Leading up to the Retreat, I was very excited. Not knowing much about what would be covered during my short time at the retreat, there was definitely a lot of anticipation. I have been holding off on writing this reflection for a while to let what was discussed during my few days at the IB Retreat sink in. Now I think I’ve reached a point where I have come to terms with my experiences.
About a week ago now, I spent two days at the Gold Coast Hotel, as part of the IB Retreat. I really enjoyed my time there as I felt that it was a very valuable experience. A recurring idea at the retreat was this idea that the future is always filled with uncertainty. I feel as though the talks given were a great introduction into what I can expect in the next few years in the DP program.
As a general overview, the way in which the days worked was that there were short 20min sessions that we each rotated through. Some of the more informative sessions went over new curriculum to us. I really didn’t have much prior knowledge about elements of DP such as the Extended Essay and Theory of Knowledge. Hearing more about what to expect and after getting some advice from recent alums, I feel as though I am definitely more prepared then I would have been.
One of the most memorable sessions from the first day was the talk from guest speaker Blair Reeves. It was truly interesting to hear about his experiences as a poet in HK. His approaches to the whole writing process and the focus on the performance on his poems were very eye opening to me. Hearing his unique type of poetry and seeing how much passion he had for his work was extremely inspiring.
On the second day, one of the highlights was our visit to Crossroads. At Crossroads, our retreat ended with an inspirational and potentially life changing poverty simulation. I had never experienced a simulation like the one we undertook at Crossroads. By being put into a situation that allowed us to understand and identify with those affected by extreme poverty, my whole reference in regards to what one person can do has changed. As David Begbie explained his experiences with his charity, I took it as an opportunity to reflect on my own life. I came to realize that although we often think that these large issues cannot be changed much by the actions of an individual, it is taking that first step that is the most important. I thought about how privileged we are to be in a position where we can actually help those who face real problems in the world. This session really helped reiterate the importance of the CAS programme to me.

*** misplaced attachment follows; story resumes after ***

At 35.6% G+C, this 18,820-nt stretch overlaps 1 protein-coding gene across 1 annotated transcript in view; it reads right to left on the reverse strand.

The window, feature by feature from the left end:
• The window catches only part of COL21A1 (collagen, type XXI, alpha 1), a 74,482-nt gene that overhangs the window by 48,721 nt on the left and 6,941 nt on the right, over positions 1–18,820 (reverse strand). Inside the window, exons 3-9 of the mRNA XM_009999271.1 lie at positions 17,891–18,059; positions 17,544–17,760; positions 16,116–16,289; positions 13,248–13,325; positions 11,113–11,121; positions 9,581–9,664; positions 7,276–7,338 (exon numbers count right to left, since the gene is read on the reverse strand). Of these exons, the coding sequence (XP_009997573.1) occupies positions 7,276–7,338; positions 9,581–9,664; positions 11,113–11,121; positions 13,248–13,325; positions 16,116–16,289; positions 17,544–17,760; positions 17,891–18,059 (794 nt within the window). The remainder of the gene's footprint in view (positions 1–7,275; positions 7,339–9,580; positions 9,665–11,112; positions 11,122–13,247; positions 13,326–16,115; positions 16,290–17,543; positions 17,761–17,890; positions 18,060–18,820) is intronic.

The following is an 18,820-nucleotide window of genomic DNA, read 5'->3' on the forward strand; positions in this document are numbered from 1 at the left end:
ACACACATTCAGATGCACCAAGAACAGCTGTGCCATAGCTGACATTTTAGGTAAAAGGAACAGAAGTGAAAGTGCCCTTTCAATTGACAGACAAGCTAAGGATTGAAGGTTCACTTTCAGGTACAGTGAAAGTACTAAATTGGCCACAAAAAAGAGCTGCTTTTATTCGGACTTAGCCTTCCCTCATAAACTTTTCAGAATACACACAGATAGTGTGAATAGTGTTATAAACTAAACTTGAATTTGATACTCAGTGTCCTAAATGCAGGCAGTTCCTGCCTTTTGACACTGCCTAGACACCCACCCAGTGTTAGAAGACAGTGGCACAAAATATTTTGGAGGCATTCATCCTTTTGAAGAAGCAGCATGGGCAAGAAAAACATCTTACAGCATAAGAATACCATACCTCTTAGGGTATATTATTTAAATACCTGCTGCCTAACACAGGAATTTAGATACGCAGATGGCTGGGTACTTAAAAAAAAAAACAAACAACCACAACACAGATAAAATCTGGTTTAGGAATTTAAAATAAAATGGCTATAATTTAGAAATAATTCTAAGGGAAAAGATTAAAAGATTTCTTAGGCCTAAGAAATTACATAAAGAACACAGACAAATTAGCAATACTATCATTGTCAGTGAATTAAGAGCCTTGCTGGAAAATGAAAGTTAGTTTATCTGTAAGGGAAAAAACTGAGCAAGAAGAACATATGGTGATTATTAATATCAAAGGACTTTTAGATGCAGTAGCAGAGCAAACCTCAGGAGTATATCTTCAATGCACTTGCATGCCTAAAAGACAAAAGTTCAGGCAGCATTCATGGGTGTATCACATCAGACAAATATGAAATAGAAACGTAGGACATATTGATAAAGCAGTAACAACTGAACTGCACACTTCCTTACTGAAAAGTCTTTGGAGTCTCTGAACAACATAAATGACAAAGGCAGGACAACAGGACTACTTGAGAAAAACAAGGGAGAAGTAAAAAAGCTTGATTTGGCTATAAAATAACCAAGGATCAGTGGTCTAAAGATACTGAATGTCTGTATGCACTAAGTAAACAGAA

This past week I have already these takeaways to heart and begun to take those first steps. For starters, this week I decided to register for this years Habitat for Humanity build trip to Rayong, Thailand to help those plagued by the global issue of inadequate housing. Secondly, I have also decided to join our school’s Refugee Educational Support Program (RESPECT) which works with refugees in Hong Kong. While I recognize that these acts are minimal in the grand scheme of things, they represent a change in the way I view our world. These are the first of hopefully many organizations that I hope to get to work with in the future I look forward to moving on into the next few years in DP and beyond with these ideas of what it means to be an real IB student- all of which was introduced to us at the IB Retreat.